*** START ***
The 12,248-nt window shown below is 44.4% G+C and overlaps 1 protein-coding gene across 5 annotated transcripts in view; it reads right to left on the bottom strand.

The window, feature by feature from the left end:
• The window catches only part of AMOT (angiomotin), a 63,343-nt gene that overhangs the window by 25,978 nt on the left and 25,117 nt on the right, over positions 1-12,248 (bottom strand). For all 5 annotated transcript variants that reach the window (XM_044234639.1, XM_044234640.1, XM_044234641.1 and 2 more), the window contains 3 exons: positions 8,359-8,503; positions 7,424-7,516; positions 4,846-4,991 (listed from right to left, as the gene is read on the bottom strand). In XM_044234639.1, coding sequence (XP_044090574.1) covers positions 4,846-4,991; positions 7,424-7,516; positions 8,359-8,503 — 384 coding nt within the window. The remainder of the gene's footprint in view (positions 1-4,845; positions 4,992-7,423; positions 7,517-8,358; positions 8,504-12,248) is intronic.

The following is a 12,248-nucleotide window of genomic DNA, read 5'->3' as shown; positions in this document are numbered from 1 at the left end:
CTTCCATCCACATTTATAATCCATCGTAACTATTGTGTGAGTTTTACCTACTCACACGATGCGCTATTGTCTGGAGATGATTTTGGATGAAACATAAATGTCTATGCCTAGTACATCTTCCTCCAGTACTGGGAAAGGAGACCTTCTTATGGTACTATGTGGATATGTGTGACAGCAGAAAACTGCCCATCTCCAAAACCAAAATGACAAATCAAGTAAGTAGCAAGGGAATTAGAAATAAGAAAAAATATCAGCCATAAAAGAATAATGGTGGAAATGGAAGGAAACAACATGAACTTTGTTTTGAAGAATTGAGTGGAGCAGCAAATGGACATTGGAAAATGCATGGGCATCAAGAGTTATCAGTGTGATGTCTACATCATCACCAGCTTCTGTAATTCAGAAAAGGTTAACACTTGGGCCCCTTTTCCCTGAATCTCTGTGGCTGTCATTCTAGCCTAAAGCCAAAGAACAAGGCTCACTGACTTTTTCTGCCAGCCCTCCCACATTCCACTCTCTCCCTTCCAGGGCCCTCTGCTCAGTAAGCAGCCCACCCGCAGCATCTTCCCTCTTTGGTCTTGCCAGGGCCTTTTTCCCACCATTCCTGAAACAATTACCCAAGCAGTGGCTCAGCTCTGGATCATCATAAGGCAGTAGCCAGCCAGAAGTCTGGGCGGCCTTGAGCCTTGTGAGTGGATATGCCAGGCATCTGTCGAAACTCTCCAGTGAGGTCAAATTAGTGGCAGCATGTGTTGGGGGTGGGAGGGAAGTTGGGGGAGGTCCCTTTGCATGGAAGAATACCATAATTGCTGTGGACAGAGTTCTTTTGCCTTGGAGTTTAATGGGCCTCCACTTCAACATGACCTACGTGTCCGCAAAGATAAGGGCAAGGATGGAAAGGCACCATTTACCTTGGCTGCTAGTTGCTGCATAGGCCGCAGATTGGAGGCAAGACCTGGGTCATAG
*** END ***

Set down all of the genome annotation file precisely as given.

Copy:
The 12,248-nt window shown below is 44.4% G+C and overlaps 1 protein-coding gene across 5 annotated transcripts in view; it reads right to left on the bottom strand.

The window, feature by feature from the left end:
• The window catches only part of AMOT (angiomotin), a 63,343-nt gene that overhangs the window by 25,978 nt on the left and 25,117 nt on the right, over positions 1-12,248 (bottom strand). For all 5 annotated transcript variants that reach the window (XM_044234639.1, XM_044234640.1, XM_044234641.1 and 2 more), the window contains 3 exons: positions 8,359-8,503; positions 7,424-7,516; positions 4,846-4,991 (listed from right to left, as the gene is read on the bottom strand). In XM_044234639.1, coding sequence (XP_044090574.1) covers positions 4,846-4,991; positions 7,424-7,516; positions 8,359-8,503 — 384 coding nt within the window. The remainder of the gene's footprint in view (positions 1-4,845; positions 4,992-7,423; positions 7,517-8,358; positions 8,504-12,248) is intronic.

The following is a 12,248-nucleotide window of genomic DNA, read 5'->3' as shown; positions in this document are numbered from 1 at the left end:
CTTCCATCCACATTTATAATCCATCGTAACTATTGTGTGAGTTTTACCTACTCACACGATGCGCTATTGTCTGGAGATGATTTTGGATGAAACATAAATGTCTATGCCTAGTACATCTTCCTCCAGTACTGGGAAAGGAGACCTTCTTATGGTACTATGTGGATATGTGTGACAGCAGAAAACTGCCCATCTCCAAAACCAAAATGACAAATCAAGTAAGTAGCAAGGGAATTAGAAATAAGAAAAAATATCAGCCATAAAAGAATAATGGTGGAAATGGAAGGAAACAACATGAACTTTGTTTTGAAGAATTGAGTGGAGCAGCAAATGGACATTGGAAAATGCATGGGCATCAAGAGTTATCAGTGTGATGTCTACATCATCACCAGCTTCTGTAATTCAGAAAAGGTTAACACTTGGGCCCCTTTTCCCTGAATCTCTGTGGCTGTCATTCTAGCCTAAAGCCAAAGAACAAGGCTCACTGACTTTTTCTGCCAGCCCTCCCACATTCCACTCTCTCCCTTCCAGGGCCCTCTGCTCAGTAAGCAGCCCACCCGCAGCATCTTCCCTCTTTGGTCTTGCCAGGGCCTTTTTCCCACCATTCCTGAAACAATTACCCAAGCAGTGGCTCAGCTCTGGATCATCATAAGGCAGTAGCCAGCCAGAAGTCTGGGCGGCCTTGAGCCTTGTGAGTGGATATGCCAGGCATCTGTCGAAACTCTCCAGTGAGGTCAAATTAGTGGCAGCATGTGTTGGGGGTGGGAGGGAAGTTGGGGGAGGTCCCTTTGCATGGAAGAATACCATAATTGCTGTGGACAGAGTTCTTTTGCCTTGGAGTTTAATGGGCCTCCACTTCAACATGACCTACGTGTCCGCAAAGATAAGGGCAAGGATGGAAAGGCACCATTTACCTTGGCTGCTAGTTGCTGCATAGGCCGCAGATTGGAGGCAAGACCTGGGTCATAG